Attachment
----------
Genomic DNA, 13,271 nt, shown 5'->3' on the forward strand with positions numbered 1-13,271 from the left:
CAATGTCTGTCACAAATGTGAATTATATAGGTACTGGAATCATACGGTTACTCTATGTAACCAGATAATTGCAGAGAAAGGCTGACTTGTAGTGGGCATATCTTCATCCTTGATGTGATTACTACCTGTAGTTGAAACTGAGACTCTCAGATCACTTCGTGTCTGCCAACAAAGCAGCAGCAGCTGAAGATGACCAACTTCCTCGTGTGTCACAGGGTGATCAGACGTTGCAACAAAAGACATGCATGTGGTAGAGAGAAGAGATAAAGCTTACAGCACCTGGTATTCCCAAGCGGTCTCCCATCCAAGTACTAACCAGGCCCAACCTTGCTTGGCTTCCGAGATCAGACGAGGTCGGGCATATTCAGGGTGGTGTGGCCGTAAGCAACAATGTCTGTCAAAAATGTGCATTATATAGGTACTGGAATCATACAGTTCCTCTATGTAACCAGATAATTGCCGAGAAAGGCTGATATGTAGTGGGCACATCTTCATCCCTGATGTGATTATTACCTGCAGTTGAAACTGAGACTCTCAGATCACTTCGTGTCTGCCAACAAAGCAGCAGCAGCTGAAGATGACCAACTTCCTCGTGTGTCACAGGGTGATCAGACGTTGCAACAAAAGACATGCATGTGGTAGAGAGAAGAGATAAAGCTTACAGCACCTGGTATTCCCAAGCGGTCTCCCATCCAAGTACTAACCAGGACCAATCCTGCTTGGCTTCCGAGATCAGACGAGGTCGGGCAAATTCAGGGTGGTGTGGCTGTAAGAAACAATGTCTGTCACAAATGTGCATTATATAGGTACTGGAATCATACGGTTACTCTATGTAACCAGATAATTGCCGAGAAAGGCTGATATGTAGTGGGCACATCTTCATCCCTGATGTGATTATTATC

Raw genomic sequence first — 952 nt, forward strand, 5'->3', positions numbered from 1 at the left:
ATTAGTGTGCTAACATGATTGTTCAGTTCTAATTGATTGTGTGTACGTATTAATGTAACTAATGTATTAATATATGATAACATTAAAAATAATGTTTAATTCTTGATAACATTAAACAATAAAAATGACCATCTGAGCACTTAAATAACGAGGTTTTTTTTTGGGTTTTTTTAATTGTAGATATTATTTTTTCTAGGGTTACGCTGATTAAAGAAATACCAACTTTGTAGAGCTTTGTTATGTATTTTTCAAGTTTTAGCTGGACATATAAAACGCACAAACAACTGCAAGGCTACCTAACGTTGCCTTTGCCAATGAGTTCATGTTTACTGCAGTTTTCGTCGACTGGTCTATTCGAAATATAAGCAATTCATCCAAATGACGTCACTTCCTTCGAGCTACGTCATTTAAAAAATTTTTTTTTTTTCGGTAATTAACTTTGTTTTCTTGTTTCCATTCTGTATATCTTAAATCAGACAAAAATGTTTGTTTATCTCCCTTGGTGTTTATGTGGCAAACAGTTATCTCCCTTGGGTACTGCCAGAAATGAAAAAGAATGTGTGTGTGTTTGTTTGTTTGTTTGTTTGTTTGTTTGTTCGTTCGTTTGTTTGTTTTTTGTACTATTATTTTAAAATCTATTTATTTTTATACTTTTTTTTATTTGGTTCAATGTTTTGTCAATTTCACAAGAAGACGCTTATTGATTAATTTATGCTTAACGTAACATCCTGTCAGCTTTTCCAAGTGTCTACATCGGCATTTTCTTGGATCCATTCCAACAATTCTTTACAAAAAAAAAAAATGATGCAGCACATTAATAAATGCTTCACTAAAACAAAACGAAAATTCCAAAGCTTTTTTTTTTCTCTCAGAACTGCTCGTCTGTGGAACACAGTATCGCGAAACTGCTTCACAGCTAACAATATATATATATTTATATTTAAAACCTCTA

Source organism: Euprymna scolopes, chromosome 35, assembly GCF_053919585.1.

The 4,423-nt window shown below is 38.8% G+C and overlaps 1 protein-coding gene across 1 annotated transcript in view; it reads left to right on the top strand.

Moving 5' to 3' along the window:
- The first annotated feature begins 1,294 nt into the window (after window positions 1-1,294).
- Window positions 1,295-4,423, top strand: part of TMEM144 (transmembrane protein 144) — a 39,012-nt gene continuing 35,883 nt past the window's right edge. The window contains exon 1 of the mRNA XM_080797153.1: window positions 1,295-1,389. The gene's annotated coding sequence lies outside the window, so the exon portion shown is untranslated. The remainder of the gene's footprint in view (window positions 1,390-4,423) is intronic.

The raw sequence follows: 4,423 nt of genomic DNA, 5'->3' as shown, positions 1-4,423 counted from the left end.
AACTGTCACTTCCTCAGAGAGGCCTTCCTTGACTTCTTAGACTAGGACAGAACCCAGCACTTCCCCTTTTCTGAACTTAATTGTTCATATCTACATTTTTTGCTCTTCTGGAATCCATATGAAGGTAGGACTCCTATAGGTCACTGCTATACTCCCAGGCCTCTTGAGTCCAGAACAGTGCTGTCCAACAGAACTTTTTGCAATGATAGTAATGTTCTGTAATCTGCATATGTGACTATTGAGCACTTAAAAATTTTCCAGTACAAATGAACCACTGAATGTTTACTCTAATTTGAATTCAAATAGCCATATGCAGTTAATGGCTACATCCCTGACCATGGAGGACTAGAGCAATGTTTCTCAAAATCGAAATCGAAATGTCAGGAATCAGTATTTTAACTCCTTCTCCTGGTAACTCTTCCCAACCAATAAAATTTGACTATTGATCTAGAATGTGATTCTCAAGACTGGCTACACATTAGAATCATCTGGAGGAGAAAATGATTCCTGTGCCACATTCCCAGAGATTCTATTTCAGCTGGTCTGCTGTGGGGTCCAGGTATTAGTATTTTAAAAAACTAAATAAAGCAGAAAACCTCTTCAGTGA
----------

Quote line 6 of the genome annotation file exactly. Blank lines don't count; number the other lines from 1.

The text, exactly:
The 4,423-nt window shown below is 38.8% G+C and overlaps 1 protein-coding gene across 1 annotated transcript in view; it reads left to right on the top strand.